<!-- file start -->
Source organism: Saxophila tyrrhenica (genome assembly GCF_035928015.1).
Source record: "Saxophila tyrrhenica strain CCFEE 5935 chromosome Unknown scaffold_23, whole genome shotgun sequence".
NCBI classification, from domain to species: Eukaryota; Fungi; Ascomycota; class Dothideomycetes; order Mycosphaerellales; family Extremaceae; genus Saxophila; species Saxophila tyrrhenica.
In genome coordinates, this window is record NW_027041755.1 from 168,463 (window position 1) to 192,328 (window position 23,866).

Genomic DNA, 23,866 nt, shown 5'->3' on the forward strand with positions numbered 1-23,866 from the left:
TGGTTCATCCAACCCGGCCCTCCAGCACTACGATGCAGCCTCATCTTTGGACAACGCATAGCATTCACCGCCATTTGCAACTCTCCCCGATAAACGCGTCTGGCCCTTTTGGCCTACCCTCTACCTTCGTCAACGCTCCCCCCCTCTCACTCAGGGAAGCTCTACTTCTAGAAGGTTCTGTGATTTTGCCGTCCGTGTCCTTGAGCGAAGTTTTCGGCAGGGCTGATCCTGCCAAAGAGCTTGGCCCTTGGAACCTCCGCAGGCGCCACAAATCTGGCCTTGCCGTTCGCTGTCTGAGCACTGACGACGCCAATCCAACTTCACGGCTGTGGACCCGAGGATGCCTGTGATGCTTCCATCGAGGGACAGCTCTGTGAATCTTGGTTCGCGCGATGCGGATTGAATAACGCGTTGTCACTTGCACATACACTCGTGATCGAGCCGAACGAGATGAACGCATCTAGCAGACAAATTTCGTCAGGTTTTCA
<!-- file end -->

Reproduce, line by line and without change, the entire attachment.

Source organism: Saxophila tyrrhenica (genome assembly GCF_035928015.1).
Source record: "Saxophila tyrrhenica strain CCFEE 5935 chromosome Unknown scaffold_23, whole genome shotgun sequence".
NCBI classification, from domain to species: Eukaryota; Fungi; Ascomycota; class Dothideomycetes; order Mycosphaerellales; family Extremaceae; genus Saxophila; species Saxophila tyrrhenica.
In genome coordinates, this window is record NW_027041755.1 from 168,463 (window position 1) to 192,328 (window position 23,866).

Genomic DNA, 23,866 nt, shown 5'->3' on the forward strand with positions numbered 1-23,866 from the left:
TGGTTCATCCAACCCGGCCCTCCAGCACTACGATGCAGCCTCATCTTTGGACAACGCATAGCATTCACCGCCATTTGCAACTCTCCCCGATAAACGCGTCTGGCCCTTTTGGCCTACCCTCTACCTTCGTCAACGCTCCCCCCCTCTCACTCAGGGAAGCTCTACTTCTAGAAGGTTCTGTGATTTTGCCGTCCGTGTCCTTGAGCGAAGTTTTCGGCAGGGCTGATCCTGCCAAAGAGCTTGGCCCTTGGAACCTCCGCAGGCGCCACAAATCTGGCCTTGCCGTTCGCTGTCTGAGCACTGACGACGCCAATCCAACTTCACGGCTGTGGACCCGAGGATGCCTGTGATGCTTCCATCGAGGGACAGCTCTGTGAATCTTGGTTCGCGCGATGCGGATTGAATAACGCGTTGTCACTTGCACATACACTCGTGATCGAGCCGAACGAGATGAACGCATCTAGCAGACAAATTTCGTCAGGTTTTCA